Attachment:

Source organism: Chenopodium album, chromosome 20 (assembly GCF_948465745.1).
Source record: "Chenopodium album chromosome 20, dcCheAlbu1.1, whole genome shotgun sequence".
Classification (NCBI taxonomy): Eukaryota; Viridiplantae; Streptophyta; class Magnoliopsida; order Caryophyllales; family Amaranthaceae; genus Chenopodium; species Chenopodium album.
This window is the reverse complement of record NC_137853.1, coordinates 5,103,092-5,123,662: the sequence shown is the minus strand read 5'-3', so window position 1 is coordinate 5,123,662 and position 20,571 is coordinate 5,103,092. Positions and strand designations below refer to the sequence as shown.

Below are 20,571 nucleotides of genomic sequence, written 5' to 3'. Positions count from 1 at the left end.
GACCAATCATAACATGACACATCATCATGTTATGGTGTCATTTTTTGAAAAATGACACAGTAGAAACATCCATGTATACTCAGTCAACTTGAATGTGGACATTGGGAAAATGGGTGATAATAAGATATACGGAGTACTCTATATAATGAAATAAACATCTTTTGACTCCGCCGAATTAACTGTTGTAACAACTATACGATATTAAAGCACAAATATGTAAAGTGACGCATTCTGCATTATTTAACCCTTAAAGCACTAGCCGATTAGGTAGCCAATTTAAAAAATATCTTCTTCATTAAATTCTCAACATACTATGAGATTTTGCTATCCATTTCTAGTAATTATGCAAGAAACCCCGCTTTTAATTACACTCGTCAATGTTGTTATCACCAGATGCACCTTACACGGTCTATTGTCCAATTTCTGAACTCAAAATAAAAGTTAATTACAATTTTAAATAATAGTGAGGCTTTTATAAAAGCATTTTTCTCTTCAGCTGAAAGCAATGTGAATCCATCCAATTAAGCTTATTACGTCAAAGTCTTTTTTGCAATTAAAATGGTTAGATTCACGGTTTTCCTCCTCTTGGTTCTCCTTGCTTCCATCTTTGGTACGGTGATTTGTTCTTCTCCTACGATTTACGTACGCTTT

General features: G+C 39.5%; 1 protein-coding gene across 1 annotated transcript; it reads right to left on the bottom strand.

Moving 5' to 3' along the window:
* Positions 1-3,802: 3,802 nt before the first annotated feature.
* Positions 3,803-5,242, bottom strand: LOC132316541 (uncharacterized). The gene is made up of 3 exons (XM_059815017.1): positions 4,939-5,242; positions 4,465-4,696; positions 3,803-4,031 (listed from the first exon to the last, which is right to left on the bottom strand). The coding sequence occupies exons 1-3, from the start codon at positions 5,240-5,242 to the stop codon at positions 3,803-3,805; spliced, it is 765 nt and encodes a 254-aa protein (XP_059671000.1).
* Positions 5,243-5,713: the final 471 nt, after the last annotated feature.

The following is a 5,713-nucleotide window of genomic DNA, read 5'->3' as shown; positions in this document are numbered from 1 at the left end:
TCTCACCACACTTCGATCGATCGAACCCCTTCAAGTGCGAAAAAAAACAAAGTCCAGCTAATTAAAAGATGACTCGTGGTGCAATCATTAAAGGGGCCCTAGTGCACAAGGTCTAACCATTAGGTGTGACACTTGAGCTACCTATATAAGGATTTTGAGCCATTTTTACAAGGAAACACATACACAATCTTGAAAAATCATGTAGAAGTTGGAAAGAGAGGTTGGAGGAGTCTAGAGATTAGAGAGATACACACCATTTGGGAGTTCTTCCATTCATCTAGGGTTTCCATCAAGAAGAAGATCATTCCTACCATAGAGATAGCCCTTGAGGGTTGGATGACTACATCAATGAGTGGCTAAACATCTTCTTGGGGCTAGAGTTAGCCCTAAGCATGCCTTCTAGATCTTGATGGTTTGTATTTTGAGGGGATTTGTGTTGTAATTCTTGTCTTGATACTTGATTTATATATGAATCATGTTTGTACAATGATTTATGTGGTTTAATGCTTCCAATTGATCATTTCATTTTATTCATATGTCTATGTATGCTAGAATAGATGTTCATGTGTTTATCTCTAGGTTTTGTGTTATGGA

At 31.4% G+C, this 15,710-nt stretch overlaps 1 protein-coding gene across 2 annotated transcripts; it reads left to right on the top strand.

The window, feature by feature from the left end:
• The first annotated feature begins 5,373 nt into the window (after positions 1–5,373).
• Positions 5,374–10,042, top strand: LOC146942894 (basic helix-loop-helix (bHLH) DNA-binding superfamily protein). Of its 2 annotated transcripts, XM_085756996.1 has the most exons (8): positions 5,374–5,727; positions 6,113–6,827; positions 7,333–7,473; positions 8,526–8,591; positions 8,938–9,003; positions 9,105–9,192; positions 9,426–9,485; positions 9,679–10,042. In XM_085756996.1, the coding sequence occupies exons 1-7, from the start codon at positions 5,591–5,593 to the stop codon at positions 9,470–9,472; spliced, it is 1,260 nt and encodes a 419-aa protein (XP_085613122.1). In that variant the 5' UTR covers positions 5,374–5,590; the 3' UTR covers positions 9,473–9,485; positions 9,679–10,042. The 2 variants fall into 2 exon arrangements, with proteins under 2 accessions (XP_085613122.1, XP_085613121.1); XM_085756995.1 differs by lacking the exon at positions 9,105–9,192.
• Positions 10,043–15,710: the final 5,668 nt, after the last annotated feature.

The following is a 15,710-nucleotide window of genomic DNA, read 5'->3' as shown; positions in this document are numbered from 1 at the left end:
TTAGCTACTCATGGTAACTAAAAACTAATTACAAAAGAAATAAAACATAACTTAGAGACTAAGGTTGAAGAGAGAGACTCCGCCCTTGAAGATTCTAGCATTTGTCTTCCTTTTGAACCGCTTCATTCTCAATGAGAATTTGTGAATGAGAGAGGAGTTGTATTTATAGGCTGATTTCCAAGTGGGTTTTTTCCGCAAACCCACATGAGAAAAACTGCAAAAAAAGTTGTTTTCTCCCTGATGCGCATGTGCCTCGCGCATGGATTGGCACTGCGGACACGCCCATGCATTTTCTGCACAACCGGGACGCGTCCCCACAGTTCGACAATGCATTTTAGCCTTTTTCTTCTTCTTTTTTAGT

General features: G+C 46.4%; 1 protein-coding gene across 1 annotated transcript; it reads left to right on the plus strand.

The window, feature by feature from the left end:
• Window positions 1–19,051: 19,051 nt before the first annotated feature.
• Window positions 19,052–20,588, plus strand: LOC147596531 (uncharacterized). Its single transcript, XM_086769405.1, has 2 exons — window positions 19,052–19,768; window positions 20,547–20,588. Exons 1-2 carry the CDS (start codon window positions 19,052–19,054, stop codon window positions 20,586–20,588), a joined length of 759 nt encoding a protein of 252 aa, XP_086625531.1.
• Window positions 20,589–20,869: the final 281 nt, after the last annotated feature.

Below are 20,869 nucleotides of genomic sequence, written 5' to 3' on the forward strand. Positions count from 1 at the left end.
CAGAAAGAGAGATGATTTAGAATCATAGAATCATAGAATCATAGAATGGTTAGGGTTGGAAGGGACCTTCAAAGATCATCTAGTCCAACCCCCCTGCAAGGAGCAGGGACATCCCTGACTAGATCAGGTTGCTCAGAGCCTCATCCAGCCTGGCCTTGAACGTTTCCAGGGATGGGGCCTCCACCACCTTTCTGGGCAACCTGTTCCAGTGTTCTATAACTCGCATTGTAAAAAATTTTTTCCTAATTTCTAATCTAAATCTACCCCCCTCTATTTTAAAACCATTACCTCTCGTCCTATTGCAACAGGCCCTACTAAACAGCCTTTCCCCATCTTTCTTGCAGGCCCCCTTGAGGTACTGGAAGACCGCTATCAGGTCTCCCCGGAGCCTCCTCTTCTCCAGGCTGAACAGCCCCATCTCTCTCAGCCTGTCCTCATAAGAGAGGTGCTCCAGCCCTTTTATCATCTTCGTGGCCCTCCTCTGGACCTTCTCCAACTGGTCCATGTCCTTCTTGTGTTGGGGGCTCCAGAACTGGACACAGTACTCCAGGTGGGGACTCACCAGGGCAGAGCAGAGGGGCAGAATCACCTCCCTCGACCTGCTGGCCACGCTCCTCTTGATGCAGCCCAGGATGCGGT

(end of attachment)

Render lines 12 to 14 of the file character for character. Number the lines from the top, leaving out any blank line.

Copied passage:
The following is a 5,713-nucleotide window of genomic DNA, read 5'->3' as shown; positions in this document are numbered from 1 at the left end:
TCTCACCACACTTCGATCGATCGAACCCCTTCAAGTGCGAAAAAAAACAAAGTCCAGCTAATTAAAAGATGACTCGTGGTGCAATCATTAAAGGGGCCCTAGTGCACAAGGTCTAACCATTAGGTGTGACACTTGAGCTACCTATATAAGGATTTTGAGCCATTTTTACAAGGAAACACATACACAATCTTGAAAAATCATGTAGAAGTTGGAAAGAGAGGTTGGAGGAGTCTAGAGATTAGAGAGATACACACCATTTGGGAGTTCTTCCATTCATCTAGGGTTTCCATCAAGAAGAAGATCATTCCTACCATAGAGATAGCCCTTGAGGGTTGGATGACTACATCAATGAGTGGCTAAACATCTTCTTGGGGCTAGAGTTAGCCCTAAGCATGCCTTCTAGATCTTGATGGTTTGTATTTTGAGGGGATTTGTGTTGTAATTCTTGTCTTGATACTTGATTTATATATGAATCATGTTTGTACAATGATTTATGTGGTTTAATGCTTCCAATTGATCATTTCATTTTATTCATATGTCTATGTATGCTAGAATAGATGTTCATGTGTTTATCTCTAGGTTTTGTGTTATGGA

At 31.4% G+C, this 15,710-nt stretch overlaps 1 protein-coding gene across 2 annotated transcripts; it reads left to right on the top strand.